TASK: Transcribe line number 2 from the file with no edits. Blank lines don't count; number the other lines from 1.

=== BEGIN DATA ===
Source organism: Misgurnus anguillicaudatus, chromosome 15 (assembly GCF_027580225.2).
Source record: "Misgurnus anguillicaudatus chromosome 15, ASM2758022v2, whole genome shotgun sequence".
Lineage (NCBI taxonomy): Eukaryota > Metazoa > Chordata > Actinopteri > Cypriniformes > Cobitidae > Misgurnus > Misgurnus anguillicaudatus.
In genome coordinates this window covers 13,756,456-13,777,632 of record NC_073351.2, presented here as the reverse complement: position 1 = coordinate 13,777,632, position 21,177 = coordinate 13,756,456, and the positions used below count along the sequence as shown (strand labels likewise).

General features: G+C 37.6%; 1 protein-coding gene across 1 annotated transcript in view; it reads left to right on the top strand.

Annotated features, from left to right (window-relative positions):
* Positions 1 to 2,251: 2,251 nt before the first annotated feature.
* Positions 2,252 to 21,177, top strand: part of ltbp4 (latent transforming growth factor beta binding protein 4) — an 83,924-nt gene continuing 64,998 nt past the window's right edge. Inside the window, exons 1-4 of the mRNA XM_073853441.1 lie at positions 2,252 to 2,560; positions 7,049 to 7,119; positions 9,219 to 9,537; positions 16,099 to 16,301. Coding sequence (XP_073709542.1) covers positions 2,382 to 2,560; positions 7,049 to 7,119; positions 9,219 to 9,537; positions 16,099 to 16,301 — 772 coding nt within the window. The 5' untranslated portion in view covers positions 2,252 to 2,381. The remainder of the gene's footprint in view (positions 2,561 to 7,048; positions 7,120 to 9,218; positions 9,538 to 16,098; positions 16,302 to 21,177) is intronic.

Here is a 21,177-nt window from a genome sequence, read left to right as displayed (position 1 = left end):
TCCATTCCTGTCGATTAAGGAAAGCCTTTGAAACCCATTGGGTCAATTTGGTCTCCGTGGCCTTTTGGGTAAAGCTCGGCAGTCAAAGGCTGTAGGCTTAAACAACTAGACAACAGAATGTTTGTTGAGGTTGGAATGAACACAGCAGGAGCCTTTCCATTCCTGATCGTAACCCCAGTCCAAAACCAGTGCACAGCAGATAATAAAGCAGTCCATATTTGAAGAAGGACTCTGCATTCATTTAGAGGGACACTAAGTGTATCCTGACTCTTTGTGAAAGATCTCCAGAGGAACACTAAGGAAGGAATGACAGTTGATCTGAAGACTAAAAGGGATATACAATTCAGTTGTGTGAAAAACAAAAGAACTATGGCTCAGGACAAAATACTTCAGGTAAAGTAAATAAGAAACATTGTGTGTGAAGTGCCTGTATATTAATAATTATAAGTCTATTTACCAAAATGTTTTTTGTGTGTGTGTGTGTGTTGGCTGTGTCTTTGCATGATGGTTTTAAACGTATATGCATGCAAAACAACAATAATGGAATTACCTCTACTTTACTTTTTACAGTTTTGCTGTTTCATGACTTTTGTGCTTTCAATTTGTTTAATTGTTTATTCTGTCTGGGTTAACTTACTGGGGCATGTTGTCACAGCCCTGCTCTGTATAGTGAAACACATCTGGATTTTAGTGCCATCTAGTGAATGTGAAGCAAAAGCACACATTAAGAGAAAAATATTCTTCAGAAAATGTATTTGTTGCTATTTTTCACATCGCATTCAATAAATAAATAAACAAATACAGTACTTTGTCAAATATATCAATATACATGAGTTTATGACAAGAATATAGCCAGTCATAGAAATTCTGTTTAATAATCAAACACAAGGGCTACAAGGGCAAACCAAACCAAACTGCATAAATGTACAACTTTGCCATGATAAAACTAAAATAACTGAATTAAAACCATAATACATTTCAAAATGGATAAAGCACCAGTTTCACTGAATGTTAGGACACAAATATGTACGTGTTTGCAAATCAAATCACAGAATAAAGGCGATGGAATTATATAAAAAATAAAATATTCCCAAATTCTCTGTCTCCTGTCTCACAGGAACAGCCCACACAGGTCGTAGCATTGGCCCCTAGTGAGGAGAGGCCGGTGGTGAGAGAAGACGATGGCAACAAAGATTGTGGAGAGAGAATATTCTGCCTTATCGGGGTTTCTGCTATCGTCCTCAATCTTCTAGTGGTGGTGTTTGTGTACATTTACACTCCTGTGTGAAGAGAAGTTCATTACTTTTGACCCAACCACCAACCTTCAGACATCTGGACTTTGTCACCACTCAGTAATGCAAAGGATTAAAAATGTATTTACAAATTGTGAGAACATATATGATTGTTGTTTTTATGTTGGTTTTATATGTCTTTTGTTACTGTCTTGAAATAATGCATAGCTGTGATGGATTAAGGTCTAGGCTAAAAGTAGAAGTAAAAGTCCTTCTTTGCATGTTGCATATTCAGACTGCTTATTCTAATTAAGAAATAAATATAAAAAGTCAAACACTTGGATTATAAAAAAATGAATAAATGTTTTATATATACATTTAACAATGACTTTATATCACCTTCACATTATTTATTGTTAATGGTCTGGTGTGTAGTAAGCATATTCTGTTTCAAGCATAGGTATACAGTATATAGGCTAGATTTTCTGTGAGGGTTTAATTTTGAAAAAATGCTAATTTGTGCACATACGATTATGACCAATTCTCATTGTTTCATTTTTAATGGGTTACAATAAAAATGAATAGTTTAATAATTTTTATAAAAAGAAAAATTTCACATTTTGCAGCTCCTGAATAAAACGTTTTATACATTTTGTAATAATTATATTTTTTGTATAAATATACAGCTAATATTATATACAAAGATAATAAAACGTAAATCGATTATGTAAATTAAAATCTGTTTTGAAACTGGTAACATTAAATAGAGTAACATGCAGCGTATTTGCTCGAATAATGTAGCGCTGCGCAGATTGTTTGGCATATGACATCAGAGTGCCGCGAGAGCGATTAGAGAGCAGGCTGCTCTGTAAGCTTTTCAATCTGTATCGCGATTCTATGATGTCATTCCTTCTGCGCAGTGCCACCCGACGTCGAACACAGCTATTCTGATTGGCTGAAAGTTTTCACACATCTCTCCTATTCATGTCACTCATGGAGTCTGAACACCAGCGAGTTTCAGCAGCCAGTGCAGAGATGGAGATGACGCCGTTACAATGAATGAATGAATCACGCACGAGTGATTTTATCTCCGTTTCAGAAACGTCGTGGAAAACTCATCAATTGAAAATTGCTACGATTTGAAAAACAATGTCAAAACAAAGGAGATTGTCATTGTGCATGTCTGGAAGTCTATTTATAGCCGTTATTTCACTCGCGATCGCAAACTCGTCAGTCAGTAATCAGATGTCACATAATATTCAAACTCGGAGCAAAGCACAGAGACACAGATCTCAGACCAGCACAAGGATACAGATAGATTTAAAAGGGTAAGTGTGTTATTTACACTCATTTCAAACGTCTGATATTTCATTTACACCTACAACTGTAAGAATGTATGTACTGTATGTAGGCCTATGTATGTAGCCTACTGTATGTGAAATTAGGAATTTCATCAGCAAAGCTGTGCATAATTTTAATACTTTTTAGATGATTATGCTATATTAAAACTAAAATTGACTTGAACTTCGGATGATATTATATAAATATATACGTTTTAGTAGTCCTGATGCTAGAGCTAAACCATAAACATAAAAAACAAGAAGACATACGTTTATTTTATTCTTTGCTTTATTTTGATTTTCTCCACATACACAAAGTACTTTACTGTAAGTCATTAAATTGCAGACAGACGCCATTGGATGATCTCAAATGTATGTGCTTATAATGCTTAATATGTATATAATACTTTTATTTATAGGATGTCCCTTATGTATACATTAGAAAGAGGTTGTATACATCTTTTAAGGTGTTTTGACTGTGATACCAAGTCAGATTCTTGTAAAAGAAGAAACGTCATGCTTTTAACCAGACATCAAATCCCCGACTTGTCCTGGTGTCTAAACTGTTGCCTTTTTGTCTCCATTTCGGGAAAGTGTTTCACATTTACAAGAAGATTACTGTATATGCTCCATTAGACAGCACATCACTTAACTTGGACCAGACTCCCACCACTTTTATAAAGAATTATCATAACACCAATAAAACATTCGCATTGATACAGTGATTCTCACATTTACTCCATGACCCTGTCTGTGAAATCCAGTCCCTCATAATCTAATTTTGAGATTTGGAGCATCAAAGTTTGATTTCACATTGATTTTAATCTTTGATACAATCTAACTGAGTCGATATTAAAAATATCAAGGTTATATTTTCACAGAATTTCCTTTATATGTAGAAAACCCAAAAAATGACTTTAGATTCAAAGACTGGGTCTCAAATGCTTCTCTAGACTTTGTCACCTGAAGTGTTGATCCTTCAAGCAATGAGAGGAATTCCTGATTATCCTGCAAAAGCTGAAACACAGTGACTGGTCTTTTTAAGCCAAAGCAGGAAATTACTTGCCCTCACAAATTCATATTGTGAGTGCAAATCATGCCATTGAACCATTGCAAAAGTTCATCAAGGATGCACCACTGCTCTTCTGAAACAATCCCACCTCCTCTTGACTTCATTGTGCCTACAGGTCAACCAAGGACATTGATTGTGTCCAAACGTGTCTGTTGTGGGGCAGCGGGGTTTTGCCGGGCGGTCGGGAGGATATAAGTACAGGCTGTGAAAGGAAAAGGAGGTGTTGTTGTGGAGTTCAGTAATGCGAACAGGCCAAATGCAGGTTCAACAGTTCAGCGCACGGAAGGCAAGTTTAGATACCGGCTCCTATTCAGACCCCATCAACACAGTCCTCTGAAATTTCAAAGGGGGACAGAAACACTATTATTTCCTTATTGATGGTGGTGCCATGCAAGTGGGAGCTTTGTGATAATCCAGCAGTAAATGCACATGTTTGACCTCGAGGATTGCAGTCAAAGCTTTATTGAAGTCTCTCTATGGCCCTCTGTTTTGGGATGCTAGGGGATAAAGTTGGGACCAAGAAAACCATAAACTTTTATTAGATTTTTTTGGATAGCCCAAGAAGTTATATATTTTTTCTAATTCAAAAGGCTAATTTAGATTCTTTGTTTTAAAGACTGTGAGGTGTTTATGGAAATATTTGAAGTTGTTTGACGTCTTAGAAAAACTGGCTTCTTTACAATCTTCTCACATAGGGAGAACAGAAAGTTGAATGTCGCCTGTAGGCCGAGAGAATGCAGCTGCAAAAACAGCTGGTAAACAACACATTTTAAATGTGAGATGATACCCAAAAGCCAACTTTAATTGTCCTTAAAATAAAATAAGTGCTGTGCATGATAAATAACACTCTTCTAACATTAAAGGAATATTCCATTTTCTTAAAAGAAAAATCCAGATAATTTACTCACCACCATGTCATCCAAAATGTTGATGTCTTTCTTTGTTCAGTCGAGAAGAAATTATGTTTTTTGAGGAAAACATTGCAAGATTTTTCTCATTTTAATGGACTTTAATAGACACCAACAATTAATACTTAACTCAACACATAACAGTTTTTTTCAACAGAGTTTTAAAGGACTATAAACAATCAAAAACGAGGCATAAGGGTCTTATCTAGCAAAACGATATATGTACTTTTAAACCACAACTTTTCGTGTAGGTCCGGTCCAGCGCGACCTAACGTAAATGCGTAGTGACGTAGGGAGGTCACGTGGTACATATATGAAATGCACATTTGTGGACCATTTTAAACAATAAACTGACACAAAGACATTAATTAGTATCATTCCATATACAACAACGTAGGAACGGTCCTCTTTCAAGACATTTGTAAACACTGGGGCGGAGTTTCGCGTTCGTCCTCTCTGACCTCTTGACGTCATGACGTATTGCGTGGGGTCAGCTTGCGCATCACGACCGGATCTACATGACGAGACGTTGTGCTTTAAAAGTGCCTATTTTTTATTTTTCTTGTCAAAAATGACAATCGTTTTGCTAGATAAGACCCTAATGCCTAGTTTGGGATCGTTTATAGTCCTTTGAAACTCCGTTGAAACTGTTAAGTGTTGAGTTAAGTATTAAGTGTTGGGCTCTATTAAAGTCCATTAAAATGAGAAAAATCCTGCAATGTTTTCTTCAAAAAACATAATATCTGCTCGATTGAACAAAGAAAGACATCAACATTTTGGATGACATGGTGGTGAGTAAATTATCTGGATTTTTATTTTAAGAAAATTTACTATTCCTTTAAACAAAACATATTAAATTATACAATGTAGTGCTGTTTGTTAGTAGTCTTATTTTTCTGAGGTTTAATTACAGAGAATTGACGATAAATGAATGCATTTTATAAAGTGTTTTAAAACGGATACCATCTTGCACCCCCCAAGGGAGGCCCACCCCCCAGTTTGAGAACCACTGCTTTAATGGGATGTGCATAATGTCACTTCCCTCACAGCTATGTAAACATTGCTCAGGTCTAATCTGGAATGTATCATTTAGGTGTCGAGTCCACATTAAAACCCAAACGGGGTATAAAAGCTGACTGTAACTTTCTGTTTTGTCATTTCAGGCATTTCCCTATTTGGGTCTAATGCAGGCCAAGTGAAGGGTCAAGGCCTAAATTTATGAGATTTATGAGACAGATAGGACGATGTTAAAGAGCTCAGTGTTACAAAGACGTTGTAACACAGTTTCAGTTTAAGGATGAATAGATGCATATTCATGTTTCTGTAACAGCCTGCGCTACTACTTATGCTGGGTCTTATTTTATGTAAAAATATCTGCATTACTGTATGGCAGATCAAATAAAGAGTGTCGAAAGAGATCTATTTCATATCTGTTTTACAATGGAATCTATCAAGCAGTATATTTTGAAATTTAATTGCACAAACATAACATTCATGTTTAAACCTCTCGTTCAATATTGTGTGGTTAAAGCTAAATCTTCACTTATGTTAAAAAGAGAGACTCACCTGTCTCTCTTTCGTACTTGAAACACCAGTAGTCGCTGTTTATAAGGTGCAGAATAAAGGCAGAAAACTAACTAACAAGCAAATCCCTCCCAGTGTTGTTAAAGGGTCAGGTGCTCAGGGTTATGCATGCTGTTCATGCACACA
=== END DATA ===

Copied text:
Source record: "Misgurnus anguillicaudatus chromosome 15, ASM2758022v2, whole genome shotgun sequence".